Four-Fluid-Phase, Fully Implicit Simulation of Surfactant Flooding
- Leonardo Patacchini (Total S.A.) | Romain de Loubens (Total S.A.) | Arthur Moncorge (Total S.A.) | Adrien Trouillaud (Total S.A.)
- Document ID
- Society of Petroleum Engineers
- SPE Reservoir Evaluation & Engineering
- Publication Date
- May 2014
- Document Type
- Journal Paper
- 271 - 285
- 2014.Society of Petroleum Engineers
- 5.2.1 Phase Behavior and PVT Measurements, 5.2.2 Fluid Modeling, Equations of State, 5.5 Reservoir Simulation, 5.4.7 Chemical Flooding Methods (e.g., Polymer, Solvent, Nitrogen, Immiscible CO2, Surfactant, Vapex), 4.6 Natural Gas, 2.5.2 Fracturing Materials (Fluids, Proppant)
- surfactant, four-fluid-phase, microemulsion, fully implicit, reservoir simulation
- 7 in the last 30 days
- 714 since 2007
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|SPE Member Price:||USD 10.00|
|SPE Non-Member Price:||USD 30.00|
The Microemulsion phase behavior model based on oleic/aqueous/surfactant pseudophase equilibrium, commonly used in chemical flooding simulators, is coupled to Gas/Oil/Water phase equilibrium in our new four-fluid-phase, fully implicit in-house research reservoir simulator (IHRRS) (Moncorge et al. 2012). The method consistsof splitting the equilibrium into two stages, in which all the components other than surfactant are equilibrated first - by use of a black-oil, K-value, or equation of state (EOS) model - and the resulting Gas, Oil, and Water phases are then lumped into pseudophases to be equilibrated by use of the Microemulsion model. This subdivision in stages is conceptual, and at each converged timestep the four phases (Gas, Oil, Water, and Microemulsion, when simultaneously present) will be in equilibrium with each other. The fluid properties (such as densities, viscosities, and interfacial tensions) and rock/fluid properties (such as relative permeabilities) required in the transport equations are evaluated with models from well-known industrial or academic simulators. Surfactant flooding being usually implemented as a tertiary recovery mechanism, on fields for which complete models that we do not wish to modify already exist, particular care is devoted to ensuring continuity of the physics at the onset of surfactant injection. Our code is first validated against a reference academic chemical- flooding simulator, on a 1D, three-fluid-phase (Oil/Water/ Microemulsion) coreflood. Second, as application examples where it is necessary to account for four phases in equilibrium, we consider a scenario where the chemical flood is preceded by a vaporizing Gas drive, as well as a scenario where dissolved gas is released by the Oil during the flooding process. Some aspects of our implementation, such as numerical dispersion vs. timestep length and nonlinear convergence, are also discussed; in particular, we show that numerical performance is not degraded by the four-phase equilibrium.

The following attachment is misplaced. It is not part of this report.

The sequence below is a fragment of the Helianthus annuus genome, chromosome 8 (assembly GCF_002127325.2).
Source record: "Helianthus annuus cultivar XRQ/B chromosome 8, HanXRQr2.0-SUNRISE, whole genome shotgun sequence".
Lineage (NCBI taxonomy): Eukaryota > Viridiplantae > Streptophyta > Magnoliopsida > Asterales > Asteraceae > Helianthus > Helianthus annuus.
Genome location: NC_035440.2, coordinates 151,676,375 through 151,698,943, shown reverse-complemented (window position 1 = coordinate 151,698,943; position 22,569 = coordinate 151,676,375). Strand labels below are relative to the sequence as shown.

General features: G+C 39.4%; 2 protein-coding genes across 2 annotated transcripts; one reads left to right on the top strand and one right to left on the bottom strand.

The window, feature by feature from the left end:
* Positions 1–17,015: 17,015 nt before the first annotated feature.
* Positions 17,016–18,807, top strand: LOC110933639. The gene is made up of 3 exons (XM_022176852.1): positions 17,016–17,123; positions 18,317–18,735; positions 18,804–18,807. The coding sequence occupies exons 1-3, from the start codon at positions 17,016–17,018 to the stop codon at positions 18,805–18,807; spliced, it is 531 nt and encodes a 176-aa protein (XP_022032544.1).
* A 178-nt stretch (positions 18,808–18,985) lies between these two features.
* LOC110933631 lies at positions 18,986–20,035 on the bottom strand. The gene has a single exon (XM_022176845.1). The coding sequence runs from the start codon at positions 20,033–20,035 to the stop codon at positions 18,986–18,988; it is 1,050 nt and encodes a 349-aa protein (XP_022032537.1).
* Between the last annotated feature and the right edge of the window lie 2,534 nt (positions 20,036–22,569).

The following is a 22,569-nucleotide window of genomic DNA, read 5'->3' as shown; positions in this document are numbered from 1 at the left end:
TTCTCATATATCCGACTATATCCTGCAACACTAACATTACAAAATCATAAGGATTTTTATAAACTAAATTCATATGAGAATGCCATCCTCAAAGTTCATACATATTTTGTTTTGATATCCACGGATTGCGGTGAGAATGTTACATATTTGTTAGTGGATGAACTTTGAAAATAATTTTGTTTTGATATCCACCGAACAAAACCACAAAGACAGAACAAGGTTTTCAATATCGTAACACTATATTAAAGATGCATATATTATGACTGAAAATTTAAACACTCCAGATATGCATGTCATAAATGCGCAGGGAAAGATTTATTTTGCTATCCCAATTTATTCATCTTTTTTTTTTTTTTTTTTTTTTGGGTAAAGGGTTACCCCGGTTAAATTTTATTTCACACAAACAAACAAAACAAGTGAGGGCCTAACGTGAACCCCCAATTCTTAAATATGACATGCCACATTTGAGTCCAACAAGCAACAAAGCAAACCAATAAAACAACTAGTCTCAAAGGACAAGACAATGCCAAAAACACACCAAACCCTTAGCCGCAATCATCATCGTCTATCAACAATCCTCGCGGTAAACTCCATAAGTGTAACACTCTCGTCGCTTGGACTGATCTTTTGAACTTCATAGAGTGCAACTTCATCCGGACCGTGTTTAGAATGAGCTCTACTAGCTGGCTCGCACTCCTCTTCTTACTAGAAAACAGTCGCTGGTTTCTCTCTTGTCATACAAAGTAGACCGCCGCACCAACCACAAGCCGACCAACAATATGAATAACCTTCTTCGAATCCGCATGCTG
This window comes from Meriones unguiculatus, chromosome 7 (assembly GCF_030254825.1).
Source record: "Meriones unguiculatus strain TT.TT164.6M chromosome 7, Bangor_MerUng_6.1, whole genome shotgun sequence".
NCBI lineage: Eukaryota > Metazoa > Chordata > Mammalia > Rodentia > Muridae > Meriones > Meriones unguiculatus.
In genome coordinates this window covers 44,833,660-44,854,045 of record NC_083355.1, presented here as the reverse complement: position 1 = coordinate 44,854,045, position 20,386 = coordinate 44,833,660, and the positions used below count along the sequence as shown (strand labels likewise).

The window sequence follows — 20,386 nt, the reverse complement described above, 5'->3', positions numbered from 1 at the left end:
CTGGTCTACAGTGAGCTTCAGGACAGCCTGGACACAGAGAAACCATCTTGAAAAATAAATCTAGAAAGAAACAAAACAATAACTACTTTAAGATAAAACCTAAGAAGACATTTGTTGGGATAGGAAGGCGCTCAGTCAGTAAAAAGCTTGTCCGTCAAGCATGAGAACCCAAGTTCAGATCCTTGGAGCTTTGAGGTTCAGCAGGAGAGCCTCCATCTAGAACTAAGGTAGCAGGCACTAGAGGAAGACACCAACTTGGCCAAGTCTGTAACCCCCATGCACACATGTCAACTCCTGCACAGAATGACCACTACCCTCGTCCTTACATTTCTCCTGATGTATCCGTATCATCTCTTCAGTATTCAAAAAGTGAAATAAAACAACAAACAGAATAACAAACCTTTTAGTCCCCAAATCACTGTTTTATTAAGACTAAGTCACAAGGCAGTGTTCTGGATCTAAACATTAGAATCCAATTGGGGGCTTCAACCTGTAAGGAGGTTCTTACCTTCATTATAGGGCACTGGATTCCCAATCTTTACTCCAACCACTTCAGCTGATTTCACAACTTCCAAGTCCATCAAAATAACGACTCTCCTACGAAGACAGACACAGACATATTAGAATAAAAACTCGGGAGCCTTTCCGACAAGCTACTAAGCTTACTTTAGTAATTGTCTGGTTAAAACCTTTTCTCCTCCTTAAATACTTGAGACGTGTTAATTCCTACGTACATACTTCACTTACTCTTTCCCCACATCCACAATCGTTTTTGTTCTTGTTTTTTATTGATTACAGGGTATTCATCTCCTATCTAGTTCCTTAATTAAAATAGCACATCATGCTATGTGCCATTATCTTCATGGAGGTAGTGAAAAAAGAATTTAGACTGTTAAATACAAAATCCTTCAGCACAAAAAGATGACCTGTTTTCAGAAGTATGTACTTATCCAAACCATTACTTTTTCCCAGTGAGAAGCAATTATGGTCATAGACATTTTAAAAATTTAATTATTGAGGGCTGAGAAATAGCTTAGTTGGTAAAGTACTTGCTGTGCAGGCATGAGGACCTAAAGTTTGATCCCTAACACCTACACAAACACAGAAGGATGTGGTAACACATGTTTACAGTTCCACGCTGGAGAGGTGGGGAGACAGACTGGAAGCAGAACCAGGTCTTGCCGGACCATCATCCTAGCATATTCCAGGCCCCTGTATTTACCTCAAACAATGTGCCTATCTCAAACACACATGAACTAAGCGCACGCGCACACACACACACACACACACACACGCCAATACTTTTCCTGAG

|File Size||1 MB||Number of Pages||15|
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